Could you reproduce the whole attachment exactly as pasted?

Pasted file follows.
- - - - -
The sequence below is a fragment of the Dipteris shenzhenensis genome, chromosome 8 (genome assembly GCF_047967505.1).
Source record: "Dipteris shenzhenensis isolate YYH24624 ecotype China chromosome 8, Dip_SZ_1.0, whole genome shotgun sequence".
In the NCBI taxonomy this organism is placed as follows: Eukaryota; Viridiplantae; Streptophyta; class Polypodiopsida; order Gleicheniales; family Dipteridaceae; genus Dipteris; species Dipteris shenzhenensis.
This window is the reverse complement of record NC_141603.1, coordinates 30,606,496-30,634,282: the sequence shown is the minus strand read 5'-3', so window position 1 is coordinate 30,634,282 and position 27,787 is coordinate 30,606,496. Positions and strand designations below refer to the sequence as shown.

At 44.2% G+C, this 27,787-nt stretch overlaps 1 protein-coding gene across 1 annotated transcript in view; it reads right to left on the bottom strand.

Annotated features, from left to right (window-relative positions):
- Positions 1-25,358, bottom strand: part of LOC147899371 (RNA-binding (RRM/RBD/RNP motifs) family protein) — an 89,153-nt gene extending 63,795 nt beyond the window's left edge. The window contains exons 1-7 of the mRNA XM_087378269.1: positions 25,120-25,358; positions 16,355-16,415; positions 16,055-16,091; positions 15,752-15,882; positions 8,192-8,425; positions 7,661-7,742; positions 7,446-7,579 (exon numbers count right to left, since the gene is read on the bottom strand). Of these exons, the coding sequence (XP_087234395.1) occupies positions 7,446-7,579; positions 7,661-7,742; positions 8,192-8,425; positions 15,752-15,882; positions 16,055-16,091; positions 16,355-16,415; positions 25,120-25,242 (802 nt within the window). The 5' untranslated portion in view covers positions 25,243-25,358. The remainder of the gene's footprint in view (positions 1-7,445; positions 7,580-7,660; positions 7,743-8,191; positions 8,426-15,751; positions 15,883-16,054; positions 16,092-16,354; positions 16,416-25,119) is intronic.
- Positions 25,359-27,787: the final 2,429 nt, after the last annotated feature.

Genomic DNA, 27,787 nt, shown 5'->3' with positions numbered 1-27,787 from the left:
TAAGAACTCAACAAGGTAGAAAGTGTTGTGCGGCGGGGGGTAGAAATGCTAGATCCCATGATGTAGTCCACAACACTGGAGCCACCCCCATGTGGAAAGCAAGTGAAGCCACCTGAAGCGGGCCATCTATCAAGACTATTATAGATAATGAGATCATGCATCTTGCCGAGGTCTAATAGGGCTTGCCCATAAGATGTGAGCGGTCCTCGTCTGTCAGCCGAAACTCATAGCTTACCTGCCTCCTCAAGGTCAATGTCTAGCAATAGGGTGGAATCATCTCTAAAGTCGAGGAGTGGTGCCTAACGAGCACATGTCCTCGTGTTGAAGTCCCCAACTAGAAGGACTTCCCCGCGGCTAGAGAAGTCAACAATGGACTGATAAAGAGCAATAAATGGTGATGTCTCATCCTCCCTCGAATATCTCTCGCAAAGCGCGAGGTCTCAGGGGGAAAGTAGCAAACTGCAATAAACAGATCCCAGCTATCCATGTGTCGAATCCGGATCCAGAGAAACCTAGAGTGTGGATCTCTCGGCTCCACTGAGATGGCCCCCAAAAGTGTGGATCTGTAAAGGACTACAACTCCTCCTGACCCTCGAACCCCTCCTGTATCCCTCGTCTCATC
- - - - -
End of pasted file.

The sequence below is a fragment of the Dipteris shenzhenensis genome, chromosome 8 (genome assembly GCF_047967505.1).
Source record: "Dipteris shenzhenensis isolate YYH24624 ecotype China chromosome 8, Dip_SZ_1.0, whole genome shotgun sequence".
In the NCBI taxonomy this organism is placed as follows: Eukaryota; Viridiplantae; Streptophyta; class Polypodiopsida; order Gleicheniales; family Dipteridaceae; genus Dipteris; species Dipteris shenzhenensis.
This window is the reverse complement of record NC_141603.1, coordinates 30,606,496-30,634,282: the sequence shown is the minus strand read 5'-3', so window position 1 is coordinate 30,634,282 and position 27,787 is coordinate 30,606,496. Positions and strand designations below refer to the sequence as shown.

At 44.2% G+C, this 27,787-nt stretch overlaps 1 protein-coding gene across 1 annotated transcript in view; it reads right to left on the bottom strand.

Annotated features, from left to right (window-relative positions):
- Positions 1-25,358, bottom strand: part of LOC147899371 (RNA-binding (RRM/RBD/RNP motifs) family protein) — an 89,153-nt gene extending 63,795 nt beyond the window's left edge. The window contains exons 1-7 of the mRNA XM_087378269.1: positions 25,120-25,358; positions 16,355-16,415; positions 16,055-16,091; positions 15,752-15,882; positions 8,192-8,425; positions 7,661-7,742; positions 7,446-7,579 (exon numbers count right to left, since the gene is read on the bottom strand). Of these exons, the coding sequence (XP_087234395.1) occupies positions 7,446-7,579; positions 7,661-7,742; positions 8,192-8,425; positions 15,752-15,882; positions 16,055-16,091; positions 16,355-16,415; positions 25,120-25,242 (802 nt within the window). The 5' untranslated portion in view covers positions 25,243-25,358. The remainder of the gene's footprint in view (positions 1-7,445; positions 7,580-7,660; positions 7,743-8,191; positions 8,426-15,751; positions 15,883-16,054; positions 16,092-16,354; positions 16,416-25,119) is intronic.
- Positions 25,359-27,787: the final 2,429 nt, after the last annotated feature.

Genomic DNA, 27,787 nt, shown 5'->3' with positions numbered 1-27,787 from the left:
TAAGAACTCAACAAGGTAGAAAGTGTTGTGCGGCGGGGGGTAGAAATGCTAGATCCCATGATGTAGTCCACAACACTGGAGCCACCCCCATGTGGAAAGCAAGTGAAGCCACCTGAAGCGGGCCATCTATCAAGACTATTATAGATAATGAGATCATGCATCTTGCCGAGGTCTAATAGGGCTTGCCCATAAGATGTGAGCGGTCCTCGTCTGTCAGCCGAAACTCATAGCTTACCTGCCTCCTCAAGGTCAATGTCTAGCAATAGGGTGGAATCATCTCTAAAGTCGAGGAGTGGTGCCTAACGAGCACATGTCCTCGTGTTGAAGTCCCCAACTAGAAGGACTTCCCCGCGGCTAGAGAAGTCAACAATGGACTGATAAAGAGCAATAAATGGTGATGTCTCATCCTCCCTCGAATATCTCTCGCAAAGCGCGAGGTCTCAGGGGGAAAGTAGCAAACTGCAATAAACAGATCCCAGCTATCCATGTGTCGAATCCGGATCCAGAGAAACCTAGAGTGTGGATCTCTCGGCTCCACTGAGATGGCCCCCAAAAGTGTGGATCTGTAAAGGACTACAACTCCTCCTGACCCTCGAACCCCTCCTGTATCCCTCGTCTCATC